Il pirata (Bellini) – Maurizio Benini (c) Emilio Sagi (d)/ Barrie Kosky ·

Into the Little HIll (George Benjamin) · Tim Murray (c) Marcos Morau (d)

Three Tales (Reich) · Nacho de Paz, Norbert Ommer

Achille in Sciro (Corselli) – Ivor Bolton (c) Mariame Clement (d)

Lear (Reimann) – Simone Young (c) Calixto Bieito (d)

The Passenger (Weinberg) – David Afkham (c) David Pountney (c)

Cast details here.

Igor Levit has recorded the 32 piano sonatas for Sony.

The big box lands in September.

In his first season as music director of the Zurich Tonhalle orchestra, Paavo Järvi’s concerts will focus on his Nordic roots in Estonia, Russia,
Finland, Latvia and Sweden.

Opening with Sibelius’s Kullervo, he will go on to record the complete Tchaikovsky symphonies for Alpha, instal the Estonian composer Erkki-Sven Tüür as the orchestra’s Creative Chair and take parties of Swiss to his summer festival at Pärnu.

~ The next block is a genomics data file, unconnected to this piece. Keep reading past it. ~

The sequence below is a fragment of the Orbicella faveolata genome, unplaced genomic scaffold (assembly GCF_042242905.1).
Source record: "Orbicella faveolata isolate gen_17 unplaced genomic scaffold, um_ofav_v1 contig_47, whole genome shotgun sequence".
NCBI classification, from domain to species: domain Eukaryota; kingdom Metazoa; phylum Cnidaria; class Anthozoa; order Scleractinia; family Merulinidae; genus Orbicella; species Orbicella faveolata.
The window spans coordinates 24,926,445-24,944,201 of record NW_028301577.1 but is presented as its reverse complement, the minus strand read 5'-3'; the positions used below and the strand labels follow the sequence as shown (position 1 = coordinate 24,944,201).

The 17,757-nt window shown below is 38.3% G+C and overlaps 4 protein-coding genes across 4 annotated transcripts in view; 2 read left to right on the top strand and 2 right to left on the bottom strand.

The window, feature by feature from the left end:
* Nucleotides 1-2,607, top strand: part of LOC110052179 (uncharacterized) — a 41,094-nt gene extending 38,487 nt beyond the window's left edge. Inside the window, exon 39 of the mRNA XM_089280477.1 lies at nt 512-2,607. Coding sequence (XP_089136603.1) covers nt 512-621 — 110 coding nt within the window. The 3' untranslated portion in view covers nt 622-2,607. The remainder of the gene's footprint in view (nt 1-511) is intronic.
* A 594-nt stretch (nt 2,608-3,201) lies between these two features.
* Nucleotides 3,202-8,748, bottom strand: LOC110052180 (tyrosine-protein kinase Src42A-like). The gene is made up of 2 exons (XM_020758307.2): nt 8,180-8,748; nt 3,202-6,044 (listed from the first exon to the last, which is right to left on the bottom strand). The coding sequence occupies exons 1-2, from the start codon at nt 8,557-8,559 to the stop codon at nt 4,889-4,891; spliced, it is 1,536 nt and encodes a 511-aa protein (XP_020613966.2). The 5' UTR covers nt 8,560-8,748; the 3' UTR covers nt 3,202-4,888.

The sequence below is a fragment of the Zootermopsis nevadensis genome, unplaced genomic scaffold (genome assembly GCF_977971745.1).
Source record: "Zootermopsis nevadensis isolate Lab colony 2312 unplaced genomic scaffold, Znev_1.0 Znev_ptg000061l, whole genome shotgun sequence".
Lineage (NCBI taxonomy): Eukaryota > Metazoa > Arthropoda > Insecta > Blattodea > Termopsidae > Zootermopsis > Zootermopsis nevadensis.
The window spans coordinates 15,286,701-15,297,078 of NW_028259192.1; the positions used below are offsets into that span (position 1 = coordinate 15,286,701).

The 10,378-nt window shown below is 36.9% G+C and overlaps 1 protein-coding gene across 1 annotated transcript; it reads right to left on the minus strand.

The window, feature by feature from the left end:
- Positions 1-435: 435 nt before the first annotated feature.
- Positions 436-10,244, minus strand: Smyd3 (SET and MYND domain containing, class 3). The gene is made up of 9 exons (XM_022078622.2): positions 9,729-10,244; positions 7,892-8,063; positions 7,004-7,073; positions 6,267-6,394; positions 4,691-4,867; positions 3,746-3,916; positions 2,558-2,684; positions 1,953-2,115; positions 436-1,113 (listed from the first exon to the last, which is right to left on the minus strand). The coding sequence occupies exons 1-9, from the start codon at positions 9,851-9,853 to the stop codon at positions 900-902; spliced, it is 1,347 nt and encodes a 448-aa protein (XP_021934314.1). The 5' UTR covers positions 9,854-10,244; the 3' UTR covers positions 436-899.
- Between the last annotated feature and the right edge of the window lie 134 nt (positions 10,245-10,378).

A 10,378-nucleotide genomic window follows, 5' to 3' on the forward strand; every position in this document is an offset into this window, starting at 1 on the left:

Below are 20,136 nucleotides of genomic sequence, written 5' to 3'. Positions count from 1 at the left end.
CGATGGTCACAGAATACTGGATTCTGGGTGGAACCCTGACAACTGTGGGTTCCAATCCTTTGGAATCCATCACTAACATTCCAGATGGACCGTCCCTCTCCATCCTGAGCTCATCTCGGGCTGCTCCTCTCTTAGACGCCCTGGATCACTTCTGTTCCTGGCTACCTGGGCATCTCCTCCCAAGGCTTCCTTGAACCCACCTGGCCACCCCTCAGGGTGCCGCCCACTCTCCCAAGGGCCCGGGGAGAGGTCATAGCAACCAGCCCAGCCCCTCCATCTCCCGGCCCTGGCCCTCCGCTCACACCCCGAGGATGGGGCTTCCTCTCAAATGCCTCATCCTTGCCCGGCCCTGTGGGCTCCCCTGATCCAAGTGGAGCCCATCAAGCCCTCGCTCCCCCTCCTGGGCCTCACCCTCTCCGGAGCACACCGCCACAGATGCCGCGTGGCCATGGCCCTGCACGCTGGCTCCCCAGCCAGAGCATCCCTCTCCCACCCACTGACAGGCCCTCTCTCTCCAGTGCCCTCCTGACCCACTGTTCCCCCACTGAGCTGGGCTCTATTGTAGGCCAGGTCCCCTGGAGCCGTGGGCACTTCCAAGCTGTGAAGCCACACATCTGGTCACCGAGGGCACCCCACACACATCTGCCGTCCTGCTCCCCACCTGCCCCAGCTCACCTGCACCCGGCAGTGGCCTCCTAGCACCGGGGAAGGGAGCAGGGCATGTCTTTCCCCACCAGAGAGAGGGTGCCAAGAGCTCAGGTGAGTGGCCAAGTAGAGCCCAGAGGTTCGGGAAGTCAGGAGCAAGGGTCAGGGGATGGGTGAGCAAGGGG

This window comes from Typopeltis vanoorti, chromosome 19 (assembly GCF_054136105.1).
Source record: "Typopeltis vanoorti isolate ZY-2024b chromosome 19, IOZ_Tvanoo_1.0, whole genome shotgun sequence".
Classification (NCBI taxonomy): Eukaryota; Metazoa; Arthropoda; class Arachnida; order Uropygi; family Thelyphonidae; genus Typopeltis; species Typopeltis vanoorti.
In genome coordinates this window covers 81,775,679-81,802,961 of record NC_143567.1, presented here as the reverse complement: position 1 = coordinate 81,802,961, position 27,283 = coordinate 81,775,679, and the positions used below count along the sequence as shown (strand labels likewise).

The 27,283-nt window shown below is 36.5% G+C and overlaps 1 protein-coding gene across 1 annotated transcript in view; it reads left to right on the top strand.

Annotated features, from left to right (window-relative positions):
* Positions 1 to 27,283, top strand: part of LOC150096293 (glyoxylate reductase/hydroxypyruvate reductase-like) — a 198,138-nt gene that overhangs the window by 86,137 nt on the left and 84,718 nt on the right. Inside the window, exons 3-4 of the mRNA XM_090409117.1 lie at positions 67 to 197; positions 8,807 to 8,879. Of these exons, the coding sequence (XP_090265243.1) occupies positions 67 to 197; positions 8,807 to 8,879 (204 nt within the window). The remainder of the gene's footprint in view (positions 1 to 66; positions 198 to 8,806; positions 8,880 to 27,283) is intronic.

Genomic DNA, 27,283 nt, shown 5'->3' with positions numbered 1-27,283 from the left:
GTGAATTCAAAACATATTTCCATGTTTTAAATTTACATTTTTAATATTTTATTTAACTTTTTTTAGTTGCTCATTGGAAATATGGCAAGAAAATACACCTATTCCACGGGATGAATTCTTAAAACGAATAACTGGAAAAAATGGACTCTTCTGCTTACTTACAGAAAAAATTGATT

Details are just being announced.


Contrary to yesterday’s story in The Stage, the ACE today insists that excellence will still play a part in its grant allocations. Two tweets in reply to our previous story:



Members of the Boston Symphony Orchestra have sent a check to their striking colleagues and this message to the CSOA Board:

The musicians of the Boston Symphony wish to express our unwavering support for our colleagues and fellow musicians of the Chicago Symphony, and urge you to end this strike immediately by withdrawing your demand to discontinue the musicians’ defined benefit pension plan. World-class institutions like the CSO are built and earn their reputations over years, decades, and centuries. But as we have seen countless times, irreparable damage can be done in a matter of days and weeks.